The gluten-free diet is used to treat celiac disease and gluten intolerance. Celiac disease is diagnosed through endoscopic and lab testing, gluten intolerance/gluten sensitivity is more common than celiac disease, but is less understood.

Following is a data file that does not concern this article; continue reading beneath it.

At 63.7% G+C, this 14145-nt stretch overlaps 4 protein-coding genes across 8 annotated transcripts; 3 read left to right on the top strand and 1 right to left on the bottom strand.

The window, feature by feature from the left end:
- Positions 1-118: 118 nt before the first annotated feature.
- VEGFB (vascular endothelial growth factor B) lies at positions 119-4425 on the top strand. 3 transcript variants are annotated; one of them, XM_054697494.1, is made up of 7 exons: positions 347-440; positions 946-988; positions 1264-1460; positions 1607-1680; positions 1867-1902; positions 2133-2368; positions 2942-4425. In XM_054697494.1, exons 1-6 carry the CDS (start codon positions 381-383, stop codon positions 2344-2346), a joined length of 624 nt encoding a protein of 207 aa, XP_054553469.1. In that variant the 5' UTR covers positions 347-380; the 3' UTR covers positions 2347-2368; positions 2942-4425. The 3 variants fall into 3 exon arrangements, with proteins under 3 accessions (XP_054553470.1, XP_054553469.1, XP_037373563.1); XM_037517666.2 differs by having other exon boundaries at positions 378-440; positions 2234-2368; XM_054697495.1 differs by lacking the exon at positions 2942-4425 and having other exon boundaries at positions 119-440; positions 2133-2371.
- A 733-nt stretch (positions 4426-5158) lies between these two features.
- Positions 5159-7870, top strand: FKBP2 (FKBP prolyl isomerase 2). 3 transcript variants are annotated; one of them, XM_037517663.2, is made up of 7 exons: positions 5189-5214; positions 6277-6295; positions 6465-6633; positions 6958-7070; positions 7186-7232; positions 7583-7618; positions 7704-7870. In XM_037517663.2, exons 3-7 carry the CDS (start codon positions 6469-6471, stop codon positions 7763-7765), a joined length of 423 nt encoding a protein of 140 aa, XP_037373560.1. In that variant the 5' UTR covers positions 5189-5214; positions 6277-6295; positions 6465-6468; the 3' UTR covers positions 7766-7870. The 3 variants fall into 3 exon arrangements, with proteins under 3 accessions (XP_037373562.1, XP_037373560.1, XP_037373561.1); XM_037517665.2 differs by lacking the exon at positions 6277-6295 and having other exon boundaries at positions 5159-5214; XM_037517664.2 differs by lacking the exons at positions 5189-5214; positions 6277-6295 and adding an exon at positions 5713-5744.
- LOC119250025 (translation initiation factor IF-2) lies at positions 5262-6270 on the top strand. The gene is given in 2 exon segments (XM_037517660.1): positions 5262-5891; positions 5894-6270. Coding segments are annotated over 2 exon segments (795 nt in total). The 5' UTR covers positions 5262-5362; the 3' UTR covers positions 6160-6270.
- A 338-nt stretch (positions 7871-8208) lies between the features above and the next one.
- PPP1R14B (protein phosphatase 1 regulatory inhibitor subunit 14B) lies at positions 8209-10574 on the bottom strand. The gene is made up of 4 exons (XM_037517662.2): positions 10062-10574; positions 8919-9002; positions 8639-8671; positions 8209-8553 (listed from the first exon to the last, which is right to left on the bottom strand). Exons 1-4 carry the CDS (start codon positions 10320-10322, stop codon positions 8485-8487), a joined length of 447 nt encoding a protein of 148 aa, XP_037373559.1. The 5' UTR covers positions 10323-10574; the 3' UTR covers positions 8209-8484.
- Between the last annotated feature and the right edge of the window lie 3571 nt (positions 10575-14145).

To date, scientific data does not support the gluten-free diet as advantageous to athletic performance in the person without celiac disease; support for this diet for athletes is testimonial, not evidence-based. Some athletes have reported less GI discomfort and fatigue when following the gluten-free diet. It is possible to meet the demands of training and competing while following a gluten-free diet, but it requires attention to food choices. Care must be taken to consume adequate carbohydrates and calories; additionally, many gluten-free foods are not fortified with B vitamins and iron, and those not made with whole grains may be lower in fiber. What the gluten-free diet may do is make the athlete more aware of what works to combat digestive issues, and allow greater inclusion of less-processed, whole foods in the diet. Keep in mind that just because a food is gluten-free does not mean it is automatically healthy – a gluten-free donut is still high in calories and low in nutrients!